Tim Gosling in Prague -
Domestic demand in Central Europe finally showed signs of life in the second quarter following long-term decline, lasting years in some countries, according to data released on September 4. Coming on top of continued growth in manufacturing, the figures offer added optimism of momentum to the region's economic recovery.
Breakdowns of GDP and retail sales data for the April-June period showed consumers in Central Europe finally found the confidence to loosen the purse strings a little. That will be a relief for governments across the region, who have for the most part watched exports - overwhelmingly headed into the crisis hit Eurozone - become the only meaningful driver of their economies in the last few years.
In Slovakia, at 1.5% year on year household consumption growth turned positive for the first time since 2009. In Hungary, the contribution of domestic demand to GDP growth finally turned positive, as both household consumption and investments managed to improve on yearly basis.
Czech retail sales offered a pleasant surprise of 4% growth. Analysts at Komercni Banka write that the figures are another positive signal household demand is slowly strengthening. "Apart from labour market stabilisation, declining inflation also helps," the Czech bank notes. "The past several years demonstrated that the Czech conservative consumer is very sensitive to price development. Finally, the end of fiscal consolidation, which affected especially households' budgets, is positive for consumption, as well."
The improved domestic consumption picture comes in the wake of purchasing managers index (PMI) data on September 2 showing that the vital manufacturing sectors in the region are putting in strong growth. While the brighter data was largely based on improved export orders from the Eurozone - and Germany in particular - analysts noted that domestic orders were also starting to play a small role.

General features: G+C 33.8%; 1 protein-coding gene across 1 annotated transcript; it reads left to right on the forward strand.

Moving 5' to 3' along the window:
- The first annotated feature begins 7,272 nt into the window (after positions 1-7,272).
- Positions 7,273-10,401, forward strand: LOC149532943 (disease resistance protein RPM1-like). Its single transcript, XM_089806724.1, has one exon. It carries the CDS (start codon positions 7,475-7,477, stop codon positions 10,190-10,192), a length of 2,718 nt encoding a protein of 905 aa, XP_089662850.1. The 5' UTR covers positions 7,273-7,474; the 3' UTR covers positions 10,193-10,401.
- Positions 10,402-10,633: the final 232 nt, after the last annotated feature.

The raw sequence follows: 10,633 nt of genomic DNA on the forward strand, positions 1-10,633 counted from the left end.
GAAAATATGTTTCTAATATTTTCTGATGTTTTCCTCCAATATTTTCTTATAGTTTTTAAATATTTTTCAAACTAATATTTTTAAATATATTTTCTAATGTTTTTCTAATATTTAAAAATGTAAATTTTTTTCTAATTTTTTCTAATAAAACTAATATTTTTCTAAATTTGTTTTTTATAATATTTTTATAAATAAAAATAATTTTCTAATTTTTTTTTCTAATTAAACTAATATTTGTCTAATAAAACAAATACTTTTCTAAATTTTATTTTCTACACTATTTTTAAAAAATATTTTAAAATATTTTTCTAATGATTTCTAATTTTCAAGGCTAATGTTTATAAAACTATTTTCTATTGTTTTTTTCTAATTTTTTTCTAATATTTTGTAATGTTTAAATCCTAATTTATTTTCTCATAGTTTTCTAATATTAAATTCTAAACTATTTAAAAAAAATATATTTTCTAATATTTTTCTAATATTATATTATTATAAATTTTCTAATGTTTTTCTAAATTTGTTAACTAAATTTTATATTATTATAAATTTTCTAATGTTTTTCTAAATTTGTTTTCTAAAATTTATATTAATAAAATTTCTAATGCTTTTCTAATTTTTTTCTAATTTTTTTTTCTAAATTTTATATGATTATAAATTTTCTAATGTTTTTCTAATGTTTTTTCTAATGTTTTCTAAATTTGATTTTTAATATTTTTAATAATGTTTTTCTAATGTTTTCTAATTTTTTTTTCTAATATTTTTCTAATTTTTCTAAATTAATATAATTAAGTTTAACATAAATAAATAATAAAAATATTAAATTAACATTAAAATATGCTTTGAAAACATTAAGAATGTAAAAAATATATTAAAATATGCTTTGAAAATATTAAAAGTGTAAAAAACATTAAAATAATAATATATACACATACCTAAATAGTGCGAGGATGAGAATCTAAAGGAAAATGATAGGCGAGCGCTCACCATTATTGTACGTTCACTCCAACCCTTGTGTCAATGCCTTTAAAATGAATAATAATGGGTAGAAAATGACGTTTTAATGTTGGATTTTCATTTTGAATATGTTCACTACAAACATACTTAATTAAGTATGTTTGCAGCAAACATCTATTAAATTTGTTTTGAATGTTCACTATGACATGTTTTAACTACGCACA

Not plain sailing
However, it's not all plain sailing. As Erste Bank notes, Czech retail sales rose in general, but it was not a broad-based rise. Car sales contributed a full 3 percentage points of the overall 4% growth, while the retail segment proper added no more than 1pp.
"Cars are thus the channel through which better confidence seeps into the real economy," the analysts note. "Retail, as such, won't improve until the situation on the ground [does], and that won't happen before unemployment and wages improve."
The Slovak retail data looks more solid. "This is in congruence with the development of retail sales in Q2 and was helped by the fact that unemployment was lower than expected (14.0% - which represents a 0.4pp. increase as compared to 2Q12) and also to the faster growth in wages," Erste notes. "The average wage rose by 3.2% year on year and reached €818."
However, overall domestic demand dropped through the second quarter due to falling investment to the tune of 18.5% on year. Falling inventories and government investment did the most damage, and the analysts suggest that although the ongoing recovery should boost overall economic growth to 0.5-1%, that's not quick enough to avoid shortfalls in tax revenues and further challenges for Bratislava in terms of fiscal management,
Dogged by erratic government policy, Hungary saw similarly subdued investment activity by the private sector in the second quarter, but with elections due next year state spending boosted overall investment to annual growth of 4.9%. That suggests a continued struggle for economic growth.
"The recovery seems fragile," fret Erste analysts. "Household consumption may be somewhat higher than predicted earlier, however recovery in the Euro area seems to be a slow process, and apart from car production, Hungarian industry has still not managed to considerably improve. We maintain our prediction for this year's annual GDP growth of a tiny 0.2%."
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